Noa Jansma, from the Netherlands, is a beautiful young woman - and she gets a lot of unwanted attention every time she steps out into the street.

The man in this photo, with his arm draped around her shoulders almost groping her chest, isn't a relative or a friend or a person she actually likes.

He's a random middle-aged person who catcalled her in the street as she walked past, yelling: "Hmmmm. You wanna kiss?"

#dearcatcallers "hmmmm you wanna kiss?"

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The 20-year-old has made a powerful statement about sexual objectification during a month-long experiment on Instagram.


Every time she gets harassed, she walks up to the offender and asks if she can take a selfie, which is then posted to her @dearcatcallers account.

"It's not a compliment," she declared.

"By making the selfie, both the objectifier and the object are assembled in one composition. Myself, as the object, standing in front of the catcallers represents the reversed power ratio which is caused by this project."

Since she began on August 29, she's posted 24 images of herself with men, listing the words they shouted at her in the caption.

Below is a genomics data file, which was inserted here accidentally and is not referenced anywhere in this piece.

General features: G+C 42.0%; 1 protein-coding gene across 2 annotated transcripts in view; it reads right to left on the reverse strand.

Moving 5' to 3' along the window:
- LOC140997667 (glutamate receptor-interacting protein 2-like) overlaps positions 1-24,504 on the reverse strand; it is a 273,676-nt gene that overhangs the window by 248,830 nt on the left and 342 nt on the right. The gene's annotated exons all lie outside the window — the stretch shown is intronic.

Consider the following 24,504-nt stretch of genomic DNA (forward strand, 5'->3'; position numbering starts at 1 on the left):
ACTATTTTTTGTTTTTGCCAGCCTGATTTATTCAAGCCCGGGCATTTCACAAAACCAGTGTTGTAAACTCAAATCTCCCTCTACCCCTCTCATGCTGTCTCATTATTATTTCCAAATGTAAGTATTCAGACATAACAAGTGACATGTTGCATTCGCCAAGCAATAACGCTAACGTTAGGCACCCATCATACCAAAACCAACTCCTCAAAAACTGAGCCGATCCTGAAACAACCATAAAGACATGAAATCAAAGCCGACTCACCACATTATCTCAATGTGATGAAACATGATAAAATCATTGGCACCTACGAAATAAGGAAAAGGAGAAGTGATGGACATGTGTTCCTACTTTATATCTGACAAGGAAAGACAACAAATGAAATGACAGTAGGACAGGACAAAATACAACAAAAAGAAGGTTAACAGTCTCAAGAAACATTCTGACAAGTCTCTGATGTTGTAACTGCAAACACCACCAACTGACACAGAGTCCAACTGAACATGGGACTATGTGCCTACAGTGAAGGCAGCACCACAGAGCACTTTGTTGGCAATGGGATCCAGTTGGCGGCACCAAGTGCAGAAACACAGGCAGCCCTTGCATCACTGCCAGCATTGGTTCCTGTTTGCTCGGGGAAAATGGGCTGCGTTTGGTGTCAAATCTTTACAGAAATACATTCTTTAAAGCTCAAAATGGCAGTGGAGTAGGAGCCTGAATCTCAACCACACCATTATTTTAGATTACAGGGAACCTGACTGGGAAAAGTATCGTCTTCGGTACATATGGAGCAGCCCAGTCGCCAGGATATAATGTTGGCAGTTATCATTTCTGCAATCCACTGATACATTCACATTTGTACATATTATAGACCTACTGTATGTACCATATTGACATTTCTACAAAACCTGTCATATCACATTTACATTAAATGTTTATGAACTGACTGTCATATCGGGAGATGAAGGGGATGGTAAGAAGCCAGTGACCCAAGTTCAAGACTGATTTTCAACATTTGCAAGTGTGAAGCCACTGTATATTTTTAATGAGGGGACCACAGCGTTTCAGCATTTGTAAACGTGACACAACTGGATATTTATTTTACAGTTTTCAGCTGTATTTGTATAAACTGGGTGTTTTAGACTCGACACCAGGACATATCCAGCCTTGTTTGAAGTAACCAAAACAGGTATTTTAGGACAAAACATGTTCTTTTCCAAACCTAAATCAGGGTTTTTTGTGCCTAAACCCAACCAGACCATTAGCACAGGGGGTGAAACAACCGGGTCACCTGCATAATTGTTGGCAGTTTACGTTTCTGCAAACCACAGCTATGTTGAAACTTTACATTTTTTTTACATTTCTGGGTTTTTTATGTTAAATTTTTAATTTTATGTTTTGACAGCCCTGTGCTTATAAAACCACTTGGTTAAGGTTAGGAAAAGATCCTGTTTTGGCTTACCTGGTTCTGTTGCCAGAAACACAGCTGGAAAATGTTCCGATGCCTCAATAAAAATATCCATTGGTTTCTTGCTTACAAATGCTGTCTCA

#dearcatcallers "I know what I would do with you, baby"

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#dearcatcallers "weheeee horny girl"

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It's remarkable how many men are happy to smile and pose for her pictures, considering their creepy and downright offensive comments.

She claims a number of them actually followed her for a lengthy period, with one much older man even asking her to get into his car.

Others demanded to know why she wasn't smiling, and repeatedly called her "baby" or made kissing noises as she passed.

slowly following me 2 streets shouting "sexy!" and "wanna come in my car?" #dearcatcallers

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#dearcatcallers ... after following me for straight 10 minutes "sexy girl Where you goin'?? Can I come with you ?" ...

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In the past month, she's accumulated more than 42,500 followers - the vast majority of whom appear to be women who strongly support her project.

She said it's quite clear sexual objectification of women is a "global phenomenon", and though her project is finished, she plans to continue her account.

"Thankyou for all the support and messages," she wrote on her final post.

"It has made it clear that catcalling is still a common occurrence that many of us are dealing with."